John’s account of the crucifixion and the events that play out with that is very brief and to the point, especially compared to the accounts given in the Synoptics (Matt., Mark, & Luke). We are given the details behind how it happened and by whose hand it was done, and then we have brief details concerning the final moments of Jesus before His final breath. This brief recounting given by John was intentional. He realized the validity that the other three accounts carried, which go into greater detail, so he didn’t feel the need to include it all. But he does include the story in general, in order to clearly point to Jesus and the glory of the Father raising His Son, the Messiah, from the dead. Which gets us into John 20 and the resurrection.
Again, John doesn’t include too many details concerning this event. Just simply what he felt was needed in light of his purpose for writing. This brings us to John 20:21-23, which is what I want to focus on today.
“Again He said, ‘Peace be with you. As the Father has sent Me, so I am sending you.’ Then He breathed on them and said, ‘Receive the Holy Spirit. If you forgive anyone’s sins, they are forgiven. If you do not forgive them, they are not forgiven.'” – John 20:21-23 (NLT)
Every time I have read this passage, I have always stopped to consider its meaning. I have never fully been able to grasp exactly what Jesus meant by this, and I am sure that there is still more to it than what I will say today. But there is a deep weightiness to this statement from Jesus. Those we forgive are forgiven, and those we do not forgive are not forgiven.
Here is what I believe this to mean. Jesus tells His disciples (all of His followers really) that they are to go into all the world, making disciples of all nations. Meaning that they are to take His Gospel, His story of salvation, to all peoples. As we know, not all are going to accept the Truth of Jesus. Some will, but many will not. Jesus came so that He could provide a Way for all to be saved by His name, allowing them to turn from their sinful, wicked ways and to live in the light of Heaven.
“If you forgive anyone’s sins, they are forgiven.” This statement, I believe, encompasses those people who will hear the Truth and allow to saturate into their very being, changing them as a person into a child of God that abides in Truth. Because they have turned and repented from their way of wickedness, they have stepped into the realm of being forgiven for their sins. This is what we see displayed by Jesus through His ministry. Those who have faith, and then put that faith into practice, their sins can be and should be forgiven.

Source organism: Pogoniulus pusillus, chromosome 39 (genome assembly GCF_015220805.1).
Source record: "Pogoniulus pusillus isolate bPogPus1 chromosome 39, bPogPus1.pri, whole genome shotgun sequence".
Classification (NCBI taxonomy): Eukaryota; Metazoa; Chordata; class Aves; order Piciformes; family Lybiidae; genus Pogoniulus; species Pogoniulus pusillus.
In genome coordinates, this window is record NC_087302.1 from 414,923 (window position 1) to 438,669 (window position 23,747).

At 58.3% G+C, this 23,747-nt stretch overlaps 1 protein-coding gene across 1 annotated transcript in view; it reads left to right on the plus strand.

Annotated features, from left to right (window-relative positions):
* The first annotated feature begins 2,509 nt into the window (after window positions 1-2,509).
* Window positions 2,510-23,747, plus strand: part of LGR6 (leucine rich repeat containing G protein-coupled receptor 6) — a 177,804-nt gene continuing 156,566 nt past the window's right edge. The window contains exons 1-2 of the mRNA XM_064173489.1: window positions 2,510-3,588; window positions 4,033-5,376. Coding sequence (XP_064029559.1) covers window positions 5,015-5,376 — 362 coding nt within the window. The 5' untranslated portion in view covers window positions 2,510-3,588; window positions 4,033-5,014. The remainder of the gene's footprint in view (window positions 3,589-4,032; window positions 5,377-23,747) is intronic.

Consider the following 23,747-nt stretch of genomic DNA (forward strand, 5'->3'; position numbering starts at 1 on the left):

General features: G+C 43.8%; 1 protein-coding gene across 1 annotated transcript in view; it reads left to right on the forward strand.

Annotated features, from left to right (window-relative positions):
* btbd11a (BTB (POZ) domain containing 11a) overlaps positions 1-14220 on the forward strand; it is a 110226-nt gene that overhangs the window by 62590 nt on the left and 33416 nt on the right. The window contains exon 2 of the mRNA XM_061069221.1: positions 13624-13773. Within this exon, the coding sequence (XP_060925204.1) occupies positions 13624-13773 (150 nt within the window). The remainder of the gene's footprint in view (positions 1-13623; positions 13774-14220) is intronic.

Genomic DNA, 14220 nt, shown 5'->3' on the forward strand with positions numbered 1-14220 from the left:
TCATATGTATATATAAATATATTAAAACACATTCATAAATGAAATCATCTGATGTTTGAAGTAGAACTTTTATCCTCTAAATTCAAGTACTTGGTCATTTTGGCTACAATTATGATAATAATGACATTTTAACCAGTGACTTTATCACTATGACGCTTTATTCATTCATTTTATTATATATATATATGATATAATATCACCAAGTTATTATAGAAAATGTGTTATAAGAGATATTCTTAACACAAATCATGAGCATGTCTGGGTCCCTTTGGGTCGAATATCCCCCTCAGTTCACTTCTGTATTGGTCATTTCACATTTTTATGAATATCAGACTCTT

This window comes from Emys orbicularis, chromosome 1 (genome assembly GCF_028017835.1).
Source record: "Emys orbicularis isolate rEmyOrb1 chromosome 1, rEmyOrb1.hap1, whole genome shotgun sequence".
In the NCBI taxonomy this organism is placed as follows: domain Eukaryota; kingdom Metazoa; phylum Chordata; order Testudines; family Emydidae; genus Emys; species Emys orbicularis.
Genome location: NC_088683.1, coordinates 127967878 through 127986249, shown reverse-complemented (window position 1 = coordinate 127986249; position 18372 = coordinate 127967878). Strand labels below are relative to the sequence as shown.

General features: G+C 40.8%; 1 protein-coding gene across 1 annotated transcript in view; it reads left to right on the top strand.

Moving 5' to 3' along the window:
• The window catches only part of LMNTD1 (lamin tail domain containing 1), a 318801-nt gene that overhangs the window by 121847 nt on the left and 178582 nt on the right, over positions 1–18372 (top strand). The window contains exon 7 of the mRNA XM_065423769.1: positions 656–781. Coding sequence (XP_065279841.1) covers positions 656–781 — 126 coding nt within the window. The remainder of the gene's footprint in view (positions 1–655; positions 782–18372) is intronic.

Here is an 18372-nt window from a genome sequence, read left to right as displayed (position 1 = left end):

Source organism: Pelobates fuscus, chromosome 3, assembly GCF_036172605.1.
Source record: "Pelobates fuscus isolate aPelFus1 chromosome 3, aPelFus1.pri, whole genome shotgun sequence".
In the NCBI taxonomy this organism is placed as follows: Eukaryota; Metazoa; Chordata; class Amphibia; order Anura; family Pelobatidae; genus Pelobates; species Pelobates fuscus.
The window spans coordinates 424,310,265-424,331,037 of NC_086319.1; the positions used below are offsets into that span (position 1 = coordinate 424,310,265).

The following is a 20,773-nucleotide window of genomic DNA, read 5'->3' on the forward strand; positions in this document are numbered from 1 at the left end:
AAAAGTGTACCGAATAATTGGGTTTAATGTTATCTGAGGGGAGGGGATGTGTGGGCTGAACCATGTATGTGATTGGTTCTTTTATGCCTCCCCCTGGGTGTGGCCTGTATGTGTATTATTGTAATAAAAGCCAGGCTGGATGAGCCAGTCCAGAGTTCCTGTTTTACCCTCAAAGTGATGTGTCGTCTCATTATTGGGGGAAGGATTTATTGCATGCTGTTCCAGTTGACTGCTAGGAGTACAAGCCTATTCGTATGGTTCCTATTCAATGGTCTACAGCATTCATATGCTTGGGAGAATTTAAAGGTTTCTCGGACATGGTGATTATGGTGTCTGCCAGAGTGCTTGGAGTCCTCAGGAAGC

“If you do not forgive them, they are not forgiven.” Then there is this group of people, which makes up a large percentage. These are the ones who refuse to listen to the Truth, turning a blind eye and deaf ear to it. They reject the Truth that can set them free for eternity, and they choose instead to remain on the path of death. They do not have faith, and therefore they cannot know forgiveness.
This is Jesus’ commission to His disciples, those who follow Him in Truth and Spirit. He is telling us, His faithful followers, that we are to recognize whether someone has truly turned from their old, sinful nature in order to walk a life of righteousness through faith. If we see this in the fruit of a person’s life, then we are to extend forgiveness to this and recognize that they have been forgiven. However, if a person does not bear fruit through the exercising of their faith, if they produce fruit that is contrary to walking in righteousness by faith, their sins are not forgiven and cannot be forgiven. We, His followers, are to recognize this reality of a person’s life.
Now there needs to be an understanding in light of this. We do not do this in pride or arrogance, but we do it from a place of being rooted in love. It is not love to allow the standard which Jesus set to be dropped. But rather, love is when we see the dropping of the standard and we raise it back to the place where it was meant to be all along.
We see this with Peter and his encounter with Ananias and Sapphira (Acts 5). We see this with Peter and John with Simon the sorcerer in Acts 8. Each of these accounts is an example of the attempt of someone to drop the standard which Jesus set, and the disciples recognized it and called it out for what it was.
This is just another reminder of the power and authority with which Christ left us to walk in. He gave us authority like He had on this earth. Now we must return to the purity of heart in order that we might walk in it.